While American youngsters put their shoes outside hoping that Saint Nick will leave them goodies, six-year old Filippo Brienza of Bologna put his shoes on to go see the Zampognari play. He waited all year for the beginning of December when his father would take him to Piazza dell’Orologio to listen to the beautiful bagpipe melodies.
“I’ll admit I liked it especially because there was a gelateria nearby and my dad would buy me a cup of zabaione [whisked egg with black coffee] on the way back home, but the Zampognari have a cool sound that I loved,” said Filippo.
These bagpipe players were originally shepherds who came down from the hills to spend Christmas with family and entertain passersby at local shrines. Today’s Zampognari tend to be older men whose families have a Zampognari tradition. They have become a popular holiday attraction and play mainly for entertainment.
Bagpipes inspire images of redheaded, skirt-wearing men who say “Ay, lassie” and eat a lot of potatoes. On the contrary, the Zampognari wear traditional shepherd garb made of homespun wool and cloaks of animal hide, and they probably eat a lot of pasta.
While Filippo enjoyed the Zampognari in Bologna, eight-year-old Lisa Passaniti of Verona waited anxiously for her little brother to get ready so they could go listen. The two were finally old enough to climb the hills by their home to see the local Zampognari. They sat at the hilltop humming along to “Tu scendi dalle stelle” [“You Come Down from the Stars”].
Zampognari often play “Quando Nascette Ninno” [“When the Child Was Born”], the original version of Italy’s favorite Christmas carol “Tu scendi dalle stelle”. Similar to American folk music, the singsong melodies make people get up and dance along. Each pipe is tuned differently according to the tradition in the area, making each experience unique.
Little Filippo and Lisa may have been too young to understand the musical complexity of the bagpipe genre, but they knew the Zampogna instrument was special. The Zampogna is an archaic golden instrument made with a double chantered pipe. The reeds were originally from gigantic “canna maria” reeds and the bags from sheepskin or goat hide, but today Zampogne are manufactured with synthetic materials.
“These instruments are unlike any other instrument, so it’s a rare thing to come across. Nowadays I walk by and see them on the streets creating such a nice atmosphere with their melodies. I still like to stop and listen for awhile,” said Lisa.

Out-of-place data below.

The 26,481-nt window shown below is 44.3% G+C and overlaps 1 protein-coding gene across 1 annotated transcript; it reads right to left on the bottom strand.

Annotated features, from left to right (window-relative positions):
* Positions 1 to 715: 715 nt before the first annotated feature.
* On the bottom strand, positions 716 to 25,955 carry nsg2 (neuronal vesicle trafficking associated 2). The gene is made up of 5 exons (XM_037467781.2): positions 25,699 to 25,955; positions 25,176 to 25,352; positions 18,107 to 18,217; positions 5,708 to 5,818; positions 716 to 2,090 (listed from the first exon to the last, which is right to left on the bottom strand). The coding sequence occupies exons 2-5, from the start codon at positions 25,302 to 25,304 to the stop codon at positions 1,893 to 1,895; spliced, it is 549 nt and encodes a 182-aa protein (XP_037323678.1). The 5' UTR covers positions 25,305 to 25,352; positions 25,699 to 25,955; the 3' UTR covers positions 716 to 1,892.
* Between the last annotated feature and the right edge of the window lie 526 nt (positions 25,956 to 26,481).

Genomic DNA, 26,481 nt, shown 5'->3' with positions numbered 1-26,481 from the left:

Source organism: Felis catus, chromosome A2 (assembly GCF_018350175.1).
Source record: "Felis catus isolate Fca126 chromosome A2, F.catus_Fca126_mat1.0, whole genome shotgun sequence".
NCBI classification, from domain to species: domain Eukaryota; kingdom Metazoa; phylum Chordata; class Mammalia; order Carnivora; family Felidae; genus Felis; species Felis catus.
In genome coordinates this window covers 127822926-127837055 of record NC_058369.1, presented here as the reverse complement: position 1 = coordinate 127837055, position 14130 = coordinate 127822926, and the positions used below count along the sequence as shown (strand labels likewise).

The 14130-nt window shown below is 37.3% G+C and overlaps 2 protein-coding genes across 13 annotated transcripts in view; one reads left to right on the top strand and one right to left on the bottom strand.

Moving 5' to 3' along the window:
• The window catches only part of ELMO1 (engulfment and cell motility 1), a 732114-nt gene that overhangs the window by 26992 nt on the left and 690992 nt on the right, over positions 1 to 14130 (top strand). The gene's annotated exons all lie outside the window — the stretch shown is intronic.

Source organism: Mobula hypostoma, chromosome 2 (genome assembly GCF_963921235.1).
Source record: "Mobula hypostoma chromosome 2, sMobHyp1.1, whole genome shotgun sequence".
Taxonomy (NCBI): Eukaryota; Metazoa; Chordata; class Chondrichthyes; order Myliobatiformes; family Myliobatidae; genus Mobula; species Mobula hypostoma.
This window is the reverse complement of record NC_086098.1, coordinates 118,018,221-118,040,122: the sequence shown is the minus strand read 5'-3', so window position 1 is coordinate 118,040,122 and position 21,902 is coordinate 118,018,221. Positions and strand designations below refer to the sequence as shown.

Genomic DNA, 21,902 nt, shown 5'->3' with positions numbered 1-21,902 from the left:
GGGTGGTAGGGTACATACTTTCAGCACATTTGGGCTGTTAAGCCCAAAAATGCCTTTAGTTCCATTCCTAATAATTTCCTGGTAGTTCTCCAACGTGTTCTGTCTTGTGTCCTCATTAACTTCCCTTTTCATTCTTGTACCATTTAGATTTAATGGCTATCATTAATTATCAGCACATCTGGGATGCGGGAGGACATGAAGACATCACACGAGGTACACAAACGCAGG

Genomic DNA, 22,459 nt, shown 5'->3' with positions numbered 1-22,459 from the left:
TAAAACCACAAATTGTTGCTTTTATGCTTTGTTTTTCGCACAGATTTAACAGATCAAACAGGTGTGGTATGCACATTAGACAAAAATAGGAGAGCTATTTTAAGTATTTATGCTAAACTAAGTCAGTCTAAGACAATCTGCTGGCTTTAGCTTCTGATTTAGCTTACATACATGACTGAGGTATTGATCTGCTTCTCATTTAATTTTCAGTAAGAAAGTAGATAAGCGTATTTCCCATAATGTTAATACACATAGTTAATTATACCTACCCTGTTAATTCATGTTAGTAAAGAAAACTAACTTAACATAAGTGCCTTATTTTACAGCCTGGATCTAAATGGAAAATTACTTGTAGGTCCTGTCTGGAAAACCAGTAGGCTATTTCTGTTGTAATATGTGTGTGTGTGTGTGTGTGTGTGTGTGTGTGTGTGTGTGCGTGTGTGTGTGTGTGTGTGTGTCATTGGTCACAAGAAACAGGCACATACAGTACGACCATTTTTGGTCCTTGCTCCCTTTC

“Many street performers play “Tu scendi dalle Stelle”, but the Zampognari do it best. I remember a flutist once walked alongside them harmonizing, and it was so lovely,” said Lisa.
The Zampognari generally play in couples – one playing the zampogna and the other walking alongside with a “ciaramella” (reed pipe or flute) or other traditional farmers and shepherds instruments.
Originally mountain men from the regions of Abruzzo, Molise, and Lazio, modern Zampognari can be seen in many city centers today. They tend to remain in the main squares or walk slowly down streets so people can follow.
While the Zampognari generally play in cities during the holidays, in the countryside it is somewhat of a tradition. They often play at rituals or processions or festivals in Basilicata, Molise, and Abruzzo. As southerners migrated to the north, Zampognari began appearing more in cities like Bologna and Verona. Today they have a great presence in Milan.
The Zampognari come out to play on December 8 for the Feast of the Immaculate Conception and stay during Sundays during the season. Zampognari often represent shepherds in the nativity scene. Thus you can always buy a nativity scene souvenir with Zampognari figurines playing next to Jesus’ crib.
Many wish that the musicians would stay and play throughout the whole year. “The Zampognari tradition where I live is strictly bound to Christmas. I wish I could hear them play other songs at different times during the year,” said Lisa.
Christmastime brings special joy for children and families everywhere. Channel your inner Lisa or Filippo this December and listen to the Zampognari at your local Italian square.